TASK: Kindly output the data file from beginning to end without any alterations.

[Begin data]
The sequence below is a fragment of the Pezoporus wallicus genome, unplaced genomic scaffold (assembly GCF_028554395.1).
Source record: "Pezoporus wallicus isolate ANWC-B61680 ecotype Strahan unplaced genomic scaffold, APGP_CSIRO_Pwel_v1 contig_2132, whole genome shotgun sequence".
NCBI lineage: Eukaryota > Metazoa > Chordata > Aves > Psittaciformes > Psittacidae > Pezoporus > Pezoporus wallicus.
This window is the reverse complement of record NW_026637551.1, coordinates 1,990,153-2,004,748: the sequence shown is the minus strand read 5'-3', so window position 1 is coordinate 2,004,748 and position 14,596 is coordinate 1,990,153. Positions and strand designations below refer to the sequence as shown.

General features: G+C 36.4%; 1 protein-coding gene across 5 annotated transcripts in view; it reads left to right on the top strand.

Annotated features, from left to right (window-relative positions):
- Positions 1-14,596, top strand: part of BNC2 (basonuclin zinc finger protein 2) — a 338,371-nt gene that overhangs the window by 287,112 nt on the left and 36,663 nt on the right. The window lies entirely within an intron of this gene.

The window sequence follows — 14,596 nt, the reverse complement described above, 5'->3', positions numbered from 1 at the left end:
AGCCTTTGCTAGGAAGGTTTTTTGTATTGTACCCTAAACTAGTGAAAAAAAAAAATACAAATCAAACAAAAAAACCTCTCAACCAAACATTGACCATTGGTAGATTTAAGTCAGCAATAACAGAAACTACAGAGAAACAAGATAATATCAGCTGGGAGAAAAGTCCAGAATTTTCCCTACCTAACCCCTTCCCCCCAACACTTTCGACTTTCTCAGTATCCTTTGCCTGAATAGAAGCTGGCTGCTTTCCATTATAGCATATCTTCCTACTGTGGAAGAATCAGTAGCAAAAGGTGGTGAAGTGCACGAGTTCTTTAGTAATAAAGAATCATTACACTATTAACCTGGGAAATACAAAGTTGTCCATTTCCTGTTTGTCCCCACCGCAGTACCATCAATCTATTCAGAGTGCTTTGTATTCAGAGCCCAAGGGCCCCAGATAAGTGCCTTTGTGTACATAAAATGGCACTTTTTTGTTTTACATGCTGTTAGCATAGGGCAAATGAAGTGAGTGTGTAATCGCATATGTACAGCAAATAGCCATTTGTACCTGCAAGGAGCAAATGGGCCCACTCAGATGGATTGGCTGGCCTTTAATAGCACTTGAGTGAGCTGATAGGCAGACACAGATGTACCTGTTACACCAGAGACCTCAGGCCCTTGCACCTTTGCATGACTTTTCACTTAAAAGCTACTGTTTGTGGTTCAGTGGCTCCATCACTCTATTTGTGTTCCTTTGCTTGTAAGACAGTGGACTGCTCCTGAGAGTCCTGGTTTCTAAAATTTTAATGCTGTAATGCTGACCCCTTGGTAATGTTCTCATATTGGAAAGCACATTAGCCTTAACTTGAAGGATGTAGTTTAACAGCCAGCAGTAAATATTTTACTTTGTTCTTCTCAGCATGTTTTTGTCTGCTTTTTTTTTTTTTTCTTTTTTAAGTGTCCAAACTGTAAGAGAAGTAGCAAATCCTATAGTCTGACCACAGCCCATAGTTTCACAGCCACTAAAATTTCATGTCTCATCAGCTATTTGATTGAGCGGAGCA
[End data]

The sequence below is a fragment of the Pezoporus wallicus genome, unplaced genomic scaffold (assembly GCF_028554395.1).
Source record: "Pezoporus wallicus isolate ANWC-B61680 ecotype Strahan unplaced genomic scaffold, APGP_CSIRO_Pwel_v1 contig_2132, whole genome shotgun sequence".
NCBI lineage: Eukaryota > Metazoa > Chordata > Aves > Psittaciformes > Psittacidae > Pezoporus > Pezoporus wallicus.
This window is the reverse complement of record NW_026637551.1, coordinates 1,990,153-2,004,748: the sequence shown is the minus strand read 5'-3', so window position 1 is coordinate 2,004,748 and position 14,596 is coordinate 1,990,153. Positions and strand designations below refer to the sequence as shown.

General features: G+C 36.4%; 1 protein-coding gene across 5 annotated transcripts in view; it reads left to right on the top strand.

Annotated features, from left to right (window-relative positions):
- Positions 1-14,596, top strand: part of BNC2 (basonuclin zinc finger protein 2) — a 338,371-nt gene that overhangs the window by 287,112 nt on the left and 36,663 nt on the right. The window lies entirely within an intron of this gene.

The window sequence follows — 14,596 nt, the reverse complement described above, 5'->3', positions numbered from 1 at the left end:
AGCCTTTGCTAGGAAGGTTTTTTGTATTGTACCCTAAACTAGTGAAAAAAAAAAATACAAATCAAACAAAAAAACCTCTCAACCAAACATTGACCATTGGTAGATTTAAGTCAGCAATAACAGAAACTACAGAGAAACAAGATAATATCAGCTGGGAGAAAAGTCCAGAATTTTCCCTACCTAACCCCTTCCCCCCAACACTTTCGACTTTCTCAGTATCCTTTGCCTGAATAGAAGCTGGCTGCTTTCCATTATAGCATATCTTCCTACTGTGGAAGAATCAGTAGCAAAAGGTGGTGAAGTGCACGAGTTCTTTAGTAATAAAGAATCATTACACTATTAACCTGGGAAATACAAAGTTGTCCATTTCCTGTTTGTCCCCACCGCAGTACCATCAATCTATTCAGAGTGCTTTGTATTCAGAGCCCAAGGGCCCCAGATAAGTGCCTTTGTGTACATAAAATGGCACTTTTTTGTTTTACATGCTGTTAGCATAGGGCAAATGAAGTGAGTGTGTAATCGCATATGTACAGCAAATAGCCATTTGTACCTGCAAGGAGCAAATGGGCCCACTCAGATGGATTGGCTGGCCTTTAATAGCACTTGAGTGAGCTGATAGGCAGACACAGATGTACCTGTTACACCAGAGACCTCAGGCCCTTGCACCTTTGCATGACTTTTCACTTAAAAGCTACTGTTTGTGGTTCAGTGGCTCCATCACTCTATTTGTGTTCCTTTGCTTGTAAGACAGTGGACTGCTCCTGAGAGTCCTGGTTTCTAAAATTTTAATGCTGTAATGCTGACCCCTTGGTAATGTTCTCATATTGGAAAGCACATTAGCCTTAACTTGAAGGATGTAGTTTAACAGCCAGCAGTAAATATTTTACTTTGTTCTTCTCAGCATGTTTTTGTCTGCTTTTTTTTTTTTTTCTTTTTTAAGTGTCCAAACTGTAAGAGAAGTAGCAAATCCTATAGTCTGACCACAGCCCATAGTTTCACAGCCACTAAAATTTCATGTCTCATCAGCTATTTGATTGAGCGGAGCA